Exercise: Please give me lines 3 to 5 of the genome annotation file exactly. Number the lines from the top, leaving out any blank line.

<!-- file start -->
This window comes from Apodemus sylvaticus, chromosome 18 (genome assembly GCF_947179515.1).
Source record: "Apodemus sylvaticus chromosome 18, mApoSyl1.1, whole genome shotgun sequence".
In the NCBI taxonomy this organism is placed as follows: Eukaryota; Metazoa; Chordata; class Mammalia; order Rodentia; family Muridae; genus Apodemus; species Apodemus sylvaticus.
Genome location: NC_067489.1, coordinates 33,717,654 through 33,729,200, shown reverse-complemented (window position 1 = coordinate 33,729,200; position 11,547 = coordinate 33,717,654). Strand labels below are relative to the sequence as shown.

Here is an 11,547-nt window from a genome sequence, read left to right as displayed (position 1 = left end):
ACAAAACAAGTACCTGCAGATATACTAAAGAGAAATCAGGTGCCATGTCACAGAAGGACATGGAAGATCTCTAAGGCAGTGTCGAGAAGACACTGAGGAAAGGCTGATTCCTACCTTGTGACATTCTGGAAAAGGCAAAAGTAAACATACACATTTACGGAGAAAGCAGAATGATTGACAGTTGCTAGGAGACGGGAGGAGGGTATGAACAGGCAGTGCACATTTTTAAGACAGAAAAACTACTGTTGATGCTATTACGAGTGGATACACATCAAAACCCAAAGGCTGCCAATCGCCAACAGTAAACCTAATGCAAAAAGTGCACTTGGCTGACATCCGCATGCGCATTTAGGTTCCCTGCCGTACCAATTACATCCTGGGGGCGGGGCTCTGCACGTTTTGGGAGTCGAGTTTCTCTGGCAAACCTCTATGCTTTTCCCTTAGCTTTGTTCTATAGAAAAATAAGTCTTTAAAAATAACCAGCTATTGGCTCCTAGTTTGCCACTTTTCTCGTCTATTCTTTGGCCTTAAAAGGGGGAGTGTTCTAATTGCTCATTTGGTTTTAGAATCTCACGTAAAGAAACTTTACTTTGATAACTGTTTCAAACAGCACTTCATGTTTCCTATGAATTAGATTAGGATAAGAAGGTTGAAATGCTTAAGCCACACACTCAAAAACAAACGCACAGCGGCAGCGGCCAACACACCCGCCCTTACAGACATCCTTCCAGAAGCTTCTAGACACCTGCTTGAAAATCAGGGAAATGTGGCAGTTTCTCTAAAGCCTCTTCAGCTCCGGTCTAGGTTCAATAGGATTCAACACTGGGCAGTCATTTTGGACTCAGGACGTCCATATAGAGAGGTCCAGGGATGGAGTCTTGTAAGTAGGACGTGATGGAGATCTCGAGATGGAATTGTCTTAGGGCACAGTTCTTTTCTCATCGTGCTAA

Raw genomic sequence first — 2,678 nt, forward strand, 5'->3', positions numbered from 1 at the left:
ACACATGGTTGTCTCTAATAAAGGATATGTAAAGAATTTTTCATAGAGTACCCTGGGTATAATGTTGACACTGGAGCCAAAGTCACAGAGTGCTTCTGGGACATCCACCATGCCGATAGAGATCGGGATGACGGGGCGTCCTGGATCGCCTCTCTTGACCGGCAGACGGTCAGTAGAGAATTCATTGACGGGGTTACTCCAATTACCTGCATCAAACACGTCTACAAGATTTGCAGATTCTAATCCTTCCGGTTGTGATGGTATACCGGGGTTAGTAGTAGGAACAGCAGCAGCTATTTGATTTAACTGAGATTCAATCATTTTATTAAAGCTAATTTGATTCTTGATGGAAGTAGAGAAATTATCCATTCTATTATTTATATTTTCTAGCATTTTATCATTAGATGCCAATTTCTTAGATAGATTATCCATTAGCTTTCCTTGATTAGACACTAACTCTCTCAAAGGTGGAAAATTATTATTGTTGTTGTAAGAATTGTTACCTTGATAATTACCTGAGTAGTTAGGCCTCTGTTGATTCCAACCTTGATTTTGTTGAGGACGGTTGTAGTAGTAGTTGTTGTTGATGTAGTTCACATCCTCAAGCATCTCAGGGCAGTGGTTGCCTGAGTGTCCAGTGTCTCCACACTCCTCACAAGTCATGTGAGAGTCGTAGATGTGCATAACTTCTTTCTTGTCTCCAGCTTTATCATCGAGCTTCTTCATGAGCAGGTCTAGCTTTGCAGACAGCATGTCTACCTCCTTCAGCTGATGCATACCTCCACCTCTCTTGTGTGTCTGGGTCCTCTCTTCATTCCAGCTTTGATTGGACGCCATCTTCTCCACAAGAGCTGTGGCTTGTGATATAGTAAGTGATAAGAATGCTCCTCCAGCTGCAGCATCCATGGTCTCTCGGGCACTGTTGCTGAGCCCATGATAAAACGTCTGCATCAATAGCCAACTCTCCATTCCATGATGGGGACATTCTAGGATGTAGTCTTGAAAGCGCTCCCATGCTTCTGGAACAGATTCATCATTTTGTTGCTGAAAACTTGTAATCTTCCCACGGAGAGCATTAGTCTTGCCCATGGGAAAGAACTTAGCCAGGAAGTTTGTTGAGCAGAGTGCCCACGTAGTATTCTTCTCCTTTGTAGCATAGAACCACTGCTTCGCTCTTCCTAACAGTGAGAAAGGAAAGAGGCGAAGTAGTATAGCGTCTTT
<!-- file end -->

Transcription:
In the NCBI taxonomy this organism is placed as follows: Eukaryota; Metazoa; Chordata; class Mammalia; order Rodentia; family Muridae; genus Apodemus; species Apodemus sylvaticus.
Genome location: NC_067489.1, coordinates 33,717,654 through 33,729,200, shown reverse-complemented (window position 1 = coordinate 33,729,200; position 11,547 = coordinate 33,717,654). Strand labels below are relative to the sequence as shown.

Here is an 11,547-nt window from a genome sequence, read left to right as displayed (position 1 = left end):